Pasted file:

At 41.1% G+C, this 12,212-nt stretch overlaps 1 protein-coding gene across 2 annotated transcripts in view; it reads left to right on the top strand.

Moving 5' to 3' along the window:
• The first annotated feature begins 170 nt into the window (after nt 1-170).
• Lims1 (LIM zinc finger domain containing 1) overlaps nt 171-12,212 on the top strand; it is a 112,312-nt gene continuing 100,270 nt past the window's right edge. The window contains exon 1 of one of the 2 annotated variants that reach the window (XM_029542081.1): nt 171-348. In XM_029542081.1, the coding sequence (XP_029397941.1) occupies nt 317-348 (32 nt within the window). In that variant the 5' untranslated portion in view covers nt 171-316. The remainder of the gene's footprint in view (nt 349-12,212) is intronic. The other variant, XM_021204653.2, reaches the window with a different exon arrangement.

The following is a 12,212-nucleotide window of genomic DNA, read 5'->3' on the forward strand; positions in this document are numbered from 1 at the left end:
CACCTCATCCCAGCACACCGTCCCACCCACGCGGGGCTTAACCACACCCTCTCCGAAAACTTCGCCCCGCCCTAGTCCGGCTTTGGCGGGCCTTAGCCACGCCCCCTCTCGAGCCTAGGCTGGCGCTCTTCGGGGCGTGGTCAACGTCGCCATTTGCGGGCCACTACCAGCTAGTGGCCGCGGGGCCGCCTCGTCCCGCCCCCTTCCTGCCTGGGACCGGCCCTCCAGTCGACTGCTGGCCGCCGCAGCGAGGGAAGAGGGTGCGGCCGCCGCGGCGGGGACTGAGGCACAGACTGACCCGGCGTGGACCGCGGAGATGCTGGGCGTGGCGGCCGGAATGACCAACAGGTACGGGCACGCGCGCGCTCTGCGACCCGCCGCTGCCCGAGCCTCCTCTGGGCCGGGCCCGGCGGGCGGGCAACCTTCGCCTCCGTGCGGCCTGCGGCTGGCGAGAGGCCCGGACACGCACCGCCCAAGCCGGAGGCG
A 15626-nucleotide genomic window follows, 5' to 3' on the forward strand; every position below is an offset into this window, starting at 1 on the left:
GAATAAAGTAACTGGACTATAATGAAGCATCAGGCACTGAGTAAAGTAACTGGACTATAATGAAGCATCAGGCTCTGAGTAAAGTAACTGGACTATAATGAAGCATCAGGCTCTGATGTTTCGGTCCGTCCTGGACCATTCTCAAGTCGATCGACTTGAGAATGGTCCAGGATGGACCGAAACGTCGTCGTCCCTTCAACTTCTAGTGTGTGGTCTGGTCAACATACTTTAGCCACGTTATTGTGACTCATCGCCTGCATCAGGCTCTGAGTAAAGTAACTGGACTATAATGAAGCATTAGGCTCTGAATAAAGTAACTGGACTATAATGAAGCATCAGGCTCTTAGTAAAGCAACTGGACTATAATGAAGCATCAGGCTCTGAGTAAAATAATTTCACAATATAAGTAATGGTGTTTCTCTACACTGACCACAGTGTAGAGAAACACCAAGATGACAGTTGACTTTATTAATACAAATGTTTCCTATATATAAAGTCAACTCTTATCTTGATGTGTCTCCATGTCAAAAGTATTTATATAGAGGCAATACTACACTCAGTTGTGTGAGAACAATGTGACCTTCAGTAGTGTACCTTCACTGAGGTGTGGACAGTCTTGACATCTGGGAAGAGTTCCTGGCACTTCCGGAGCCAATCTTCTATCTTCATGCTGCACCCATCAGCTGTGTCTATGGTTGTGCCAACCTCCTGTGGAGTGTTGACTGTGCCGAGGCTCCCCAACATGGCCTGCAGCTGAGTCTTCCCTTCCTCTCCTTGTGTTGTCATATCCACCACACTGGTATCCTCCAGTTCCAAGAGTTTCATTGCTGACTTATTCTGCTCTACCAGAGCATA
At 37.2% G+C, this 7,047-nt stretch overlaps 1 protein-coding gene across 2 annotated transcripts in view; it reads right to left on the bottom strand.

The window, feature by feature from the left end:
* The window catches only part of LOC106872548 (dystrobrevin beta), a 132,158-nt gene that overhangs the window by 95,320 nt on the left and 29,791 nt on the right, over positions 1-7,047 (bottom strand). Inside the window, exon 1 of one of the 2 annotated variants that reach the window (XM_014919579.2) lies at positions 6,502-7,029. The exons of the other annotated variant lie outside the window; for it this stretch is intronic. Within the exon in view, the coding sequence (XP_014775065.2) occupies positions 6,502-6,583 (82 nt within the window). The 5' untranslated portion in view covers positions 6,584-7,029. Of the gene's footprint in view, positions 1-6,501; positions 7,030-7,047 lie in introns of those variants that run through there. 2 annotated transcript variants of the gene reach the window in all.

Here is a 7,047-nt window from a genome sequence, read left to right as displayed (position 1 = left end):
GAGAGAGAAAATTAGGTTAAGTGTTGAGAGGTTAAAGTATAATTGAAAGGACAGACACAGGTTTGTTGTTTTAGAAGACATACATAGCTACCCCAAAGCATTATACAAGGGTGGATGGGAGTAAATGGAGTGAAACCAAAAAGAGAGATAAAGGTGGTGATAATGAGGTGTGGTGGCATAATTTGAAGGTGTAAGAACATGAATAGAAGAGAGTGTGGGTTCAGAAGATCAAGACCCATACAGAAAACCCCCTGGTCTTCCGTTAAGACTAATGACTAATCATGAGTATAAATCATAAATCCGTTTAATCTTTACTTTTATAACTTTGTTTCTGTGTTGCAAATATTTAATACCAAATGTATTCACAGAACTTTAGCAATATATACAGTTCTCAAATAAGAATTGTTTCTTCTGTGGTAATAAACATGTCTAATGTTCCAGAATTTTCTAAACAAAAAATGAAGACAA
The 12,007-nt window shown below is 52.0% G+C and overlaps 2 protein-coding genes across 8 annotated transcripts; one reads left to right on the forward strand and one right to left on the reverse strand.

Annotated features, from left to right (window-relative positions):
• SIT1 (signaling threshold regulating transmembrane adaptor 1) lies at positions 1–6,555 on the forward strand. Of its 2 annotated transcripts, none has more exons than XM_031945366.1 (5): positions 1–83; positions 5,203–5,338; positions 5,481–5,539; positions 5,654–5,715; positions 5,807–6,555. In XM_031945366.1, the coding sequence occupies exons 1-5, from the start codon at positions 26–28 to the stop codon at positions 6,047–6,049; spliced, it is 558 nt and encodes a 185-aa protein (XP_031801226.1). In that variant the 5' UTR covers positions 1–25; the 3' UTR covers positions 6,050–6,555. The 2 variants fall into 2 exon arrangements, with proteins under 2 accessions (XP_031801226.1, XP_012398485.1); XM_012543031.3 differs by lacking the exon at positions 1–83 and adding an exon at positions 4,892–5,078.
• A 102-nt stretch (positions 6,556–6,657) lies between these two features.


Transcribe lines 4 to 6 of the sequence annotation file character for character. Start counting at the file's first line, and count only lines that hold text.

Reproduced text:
• Lims1 (LIM zinc finger domain containing 1) overlaps nt 171-12,212 on the top strand; it is a 112,312-nt gene continuing 100,270 nt past the window's right edge. The window contains exon 1 of one of the 2 annotated variants that reach the window (XM_029542081.1): nt 171-348. In XM_029542081.1, the coding sequence (XP_029397941.1) occupies nt 317-348 (32 nt within the window). In that variant the 5' untranslated portion in view covers nt 171-316. The remainder of the gene's footprint in view (nt 349-12,212) is intronic. The other variant, XM_021204653.2, reaches the window with a different exon arrangement.

The following is a 12,212-nucleotide window of genomic DNA, read 5'->3' on the forward strand; positions in this document are numbered from 1 at the left end:
CACCTCATCCCAGCACACCGTCCCACCCACGCGGGGCTTAACCACACCCTCTCCGAAAACTTCGCCCCGCCCTAGTCCGGCTTTGGCGGGCCTTAGCCACGCCCCCTCTCGAGCCTAGGCTGGCGCTCTTCGGGGCGTGGTCAACGTCGCCATTTGCGGGCCACTACCAGCTAGTGGCCGCGGGGCCGCCTCGTCCCGCCCCCTTCCTGCCTGGGACCGGCCCTCCAGTCGACTGCTGGCCGCCGCAGCGAGGGAAGAGGGTGCGGCCGCCGCGGCGGGGACTGAGGCACAGACTGACCCGGCGTGGACCGCGGAGATGCTGGGCGTGGCGGCCGGAATGACCAACAGGTACGGGCACGCGCGCGCTCTGCGACCCGCCGCTGCCCGAGCCTCCTCTGGGCCGGGCCCGGCGGGCGGGCAACCTTCGCCTCCGTGCGGCCTGCGGCTGGCGAGAGGCCCGGACACGCACCGCCCAAGCCGGAGGCG